Controlling Type 2 diabetes

(Edmonton) It’s common enough for researchers to look at the effects of prescribed drugs on the body. And if you’re a diabetes researcher who believes that exercise has great benefits for those with Type 2 diabetes, you’re hoping your research will show that. But when Normand Boulé looked at the dual impacts of exercise and metformin—two of the most commonly-prescribed modalities for glucose control—on that very outcome, the hoped-for double whammy wasn’t the result.

Ten men and women between 30 and 65 with Type 2 diabetes who were not taking glucose-lowering medication or insulin for their condition were recruited into the study. Participants were randomly assigned to take metformin or a placebo for the first 28 days of the study, then crossed over so those taking the placebo received metformin and vice versa for a second 28-day period. On the last two days of each time period, participants were assessed during a non-exercise and a subsequent exercise day. Exercise took place in the morning and involved a total of 35 minutes performed at three different submaximal intensities.

Boulé, a professor in the Faculty of Physical Education and Recreation, explains that metformin is thought to reduce glucose in the blood by activating exercise-like pathways. By combining exercise with metformin, Boulé says his team was looking for an outcome where the sum of the whole would be greater than the individual glucose-control paths.

“As expected, our study showed that metformin lowered the blood-glucose concentrations measured during a two-hour period after lunch,” said Boulé. “But we found that on the non-exercise day, metformin led to better glucose control after lunch than on the day our participants took metformin and exercised.”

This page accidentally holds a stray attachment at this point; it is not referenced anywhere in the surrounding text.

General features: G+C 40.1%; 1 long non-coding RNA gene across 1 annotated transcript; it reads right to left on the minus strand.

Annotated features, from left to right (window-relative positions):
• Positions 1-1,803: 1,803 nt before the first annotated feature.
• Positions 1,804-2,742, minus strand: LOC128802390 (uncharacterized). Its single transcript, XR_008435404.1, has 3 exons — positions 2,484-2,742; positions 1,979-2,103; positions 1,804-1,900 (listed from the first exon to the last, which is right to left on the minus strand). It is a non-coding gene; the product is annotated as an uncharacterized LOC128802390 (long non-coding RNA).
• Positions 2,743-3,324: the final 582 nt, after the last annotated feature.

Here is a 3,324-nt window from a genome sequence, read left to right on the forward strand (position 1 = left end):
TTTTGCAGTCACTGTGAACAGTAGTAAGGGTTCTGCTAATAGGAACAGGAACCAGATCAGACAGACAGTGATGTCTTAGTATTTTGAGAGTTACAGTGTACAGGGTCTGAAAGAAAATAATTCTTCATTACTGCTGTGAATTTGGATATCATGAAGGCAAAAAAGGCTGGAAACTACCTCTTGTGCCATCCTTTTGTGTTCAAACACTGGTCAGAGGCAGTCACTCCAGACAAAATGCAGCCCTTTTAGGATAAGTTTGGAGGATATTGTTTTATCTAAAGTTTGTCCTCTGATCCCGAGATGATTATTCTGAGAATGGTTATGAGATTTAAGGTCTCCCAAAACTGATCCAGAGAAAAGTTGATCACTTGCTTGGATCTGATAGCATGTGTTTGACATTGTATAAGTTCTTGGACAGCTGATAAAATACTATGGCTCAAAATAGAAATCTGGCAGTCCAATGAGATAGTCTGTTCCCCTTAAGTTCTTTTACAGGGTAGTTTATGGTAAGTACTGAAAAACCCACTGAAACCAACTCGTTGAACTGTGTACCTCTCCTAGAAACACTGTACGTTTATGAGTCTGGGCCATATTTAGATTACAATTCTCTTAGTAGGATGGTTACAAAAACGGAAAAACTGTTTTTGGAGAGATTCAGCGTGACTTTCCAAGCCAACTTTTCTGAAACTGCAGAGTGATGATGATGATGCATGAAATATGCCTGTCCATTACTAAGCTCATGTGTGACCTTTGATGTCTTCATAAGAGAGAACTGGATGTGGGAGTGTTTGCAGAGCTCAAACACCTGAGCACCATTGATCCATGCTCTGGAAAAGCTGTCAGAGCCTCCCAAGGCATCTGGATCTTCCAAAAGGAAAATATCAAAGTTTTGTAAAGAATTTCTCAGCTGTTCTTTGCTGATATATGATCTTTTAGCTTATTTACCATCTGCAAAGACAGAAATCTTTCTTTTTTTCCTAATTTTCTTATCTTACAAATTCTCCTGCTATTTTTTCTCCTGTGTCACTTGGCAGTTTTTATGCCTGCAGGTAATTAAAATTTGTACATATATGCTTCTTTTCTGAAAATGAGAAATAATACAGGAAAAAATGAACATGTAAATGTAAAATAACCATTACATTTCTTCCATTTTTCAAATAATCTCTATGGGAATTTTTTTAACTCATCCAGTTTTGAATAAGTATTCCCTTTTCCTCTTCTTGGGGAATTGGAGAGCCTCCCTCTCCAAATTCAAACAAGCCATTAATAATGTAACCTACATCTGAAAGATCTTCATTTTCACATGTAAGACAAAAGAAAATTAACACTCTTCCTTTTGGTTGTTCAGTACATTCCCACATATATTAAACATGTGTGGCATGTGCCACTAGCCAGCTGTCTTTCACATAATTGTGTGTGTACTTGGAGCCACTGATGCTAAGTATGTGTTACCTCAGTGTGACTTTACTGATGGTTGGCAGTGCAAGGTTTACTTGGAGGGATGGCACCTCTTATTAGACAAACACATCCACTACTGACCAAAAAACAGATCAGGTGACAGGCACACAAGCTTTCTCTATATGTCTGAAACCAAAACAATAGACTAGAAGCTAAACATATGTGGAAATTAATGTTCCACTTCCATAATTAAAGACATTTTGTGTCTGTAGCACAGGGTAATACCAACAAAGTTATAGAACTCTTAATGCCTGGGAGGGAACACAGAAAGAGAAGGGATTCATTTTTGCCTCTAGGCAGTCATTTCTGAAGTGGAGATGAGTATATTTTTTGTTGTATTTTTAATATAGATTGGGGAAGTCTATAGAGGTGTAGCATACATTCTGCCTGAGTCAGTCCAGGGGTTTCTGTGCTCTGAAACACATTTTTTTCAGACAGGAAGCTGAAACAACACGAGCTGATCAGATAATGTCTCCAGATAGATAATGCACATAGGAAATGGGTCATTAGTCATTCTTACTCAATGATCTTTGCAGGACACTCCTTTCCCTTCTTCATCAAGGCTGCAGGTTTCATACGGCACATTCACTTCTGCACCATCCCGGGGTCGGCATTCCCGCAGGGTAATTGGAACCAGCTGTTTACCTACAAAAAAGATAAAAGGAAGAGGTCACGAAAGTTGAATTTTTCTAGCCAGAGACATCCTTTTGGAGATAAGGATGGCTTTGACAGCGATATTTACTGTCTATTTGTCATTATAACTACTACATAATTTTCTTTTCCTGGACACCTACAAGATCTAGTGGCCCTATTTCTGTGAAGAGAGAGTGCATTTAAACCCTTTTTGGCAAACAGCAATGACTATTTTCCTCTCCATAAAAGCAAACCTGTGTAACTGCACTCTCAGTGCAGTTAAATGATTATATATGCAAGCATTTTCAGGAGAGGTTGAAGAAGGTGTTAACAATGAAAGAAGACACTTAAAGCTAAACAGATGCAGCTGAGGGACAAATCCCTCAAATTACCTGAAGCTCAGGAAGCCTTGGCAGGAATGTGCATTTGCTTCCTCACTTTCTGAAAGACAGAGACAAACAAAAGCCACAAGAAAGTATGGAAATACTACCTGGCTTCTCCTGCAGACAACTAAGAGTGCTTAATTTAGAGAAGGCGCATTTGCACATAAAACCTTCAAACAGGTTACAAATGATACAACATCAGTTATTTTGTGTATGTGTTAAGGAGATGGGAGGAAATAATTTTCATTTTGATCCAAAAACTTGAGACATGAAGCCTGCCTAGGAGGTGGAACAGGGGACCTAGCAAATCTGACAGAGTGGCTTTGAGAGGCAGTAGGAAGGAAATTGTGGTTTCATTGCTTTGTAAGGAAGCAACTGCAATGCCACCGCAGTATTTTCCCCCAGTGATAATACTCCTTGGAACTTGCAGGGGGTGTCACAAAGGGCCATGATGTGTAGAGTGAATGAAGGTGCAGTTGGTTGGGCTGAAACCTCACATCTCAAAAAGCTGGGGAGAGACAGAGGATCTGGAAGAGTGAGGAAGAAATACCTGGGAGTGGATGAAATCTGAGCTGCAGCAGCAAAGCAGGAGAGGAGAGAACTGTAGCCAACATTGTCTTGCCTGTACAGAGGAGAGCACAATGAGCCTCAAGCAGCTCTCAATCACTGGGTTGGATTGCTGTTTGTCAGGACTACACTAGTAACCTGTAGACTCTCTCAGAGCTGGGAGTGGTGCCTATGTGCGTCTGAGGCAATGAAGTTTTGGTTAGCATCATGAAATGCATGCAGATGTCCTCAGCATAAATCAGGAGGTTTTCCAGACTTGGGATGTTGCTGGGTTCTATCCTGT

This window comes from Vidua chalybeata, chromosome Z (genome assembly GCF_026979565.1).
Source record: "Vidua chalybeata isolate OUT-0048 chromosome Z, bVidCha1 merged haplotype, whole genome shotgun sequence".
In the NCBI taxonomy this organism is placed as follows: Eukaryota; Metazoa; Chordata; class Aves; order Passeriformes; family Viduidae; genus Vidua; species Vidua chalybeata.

Boulé theorizes that because both metformin and exercise act to lower glucose levels, the combination may have triggered a counter regulatory response by the body to prevent glucose levels from dipping too much. 

“During exercise, glucagon (a hormone secreted by the pancreas that raises glucose levels) concentrations increased in the blood but when we combined exercise and metformin the glucagon levels were almost twice as elevated.”

Boulé says the findings of their study were also likely effected by the timing of meals relative to the exercise session participants underwent and that the intensity of exercise may have had an effect as well, including the fact that these levels were measured after a single bout of exercise as opposed to regular daily exercise.

In terms of the other foci of the study, Boulé says this study was consistent with previous studies that saw participants experience slightly increased lactate levels, and increased use of fats as an energy source during exercise. However, he believes his study was the first to document a significantly increased heart rate—six beats per minute on average—when performing aerobic exercise of various intensities with metformin.

Boulé says despite these findings, “exercise has hundreds of benefits” and should still be an important part of a healthy approach to glucose control for those with diabetes, including those taking metformin.

“What we’ve learned is that the relationship between exercise and metformin is complex, and this opens the door for more research to examine how different treatments work together, especially because exercise is widely prescribed for people with diabetes and metformin is often the drug of choice for treating Type 2 diabetes.”

This study was funded by the Alberta Diabetes Institute and recently published in the journal Diabetes Care.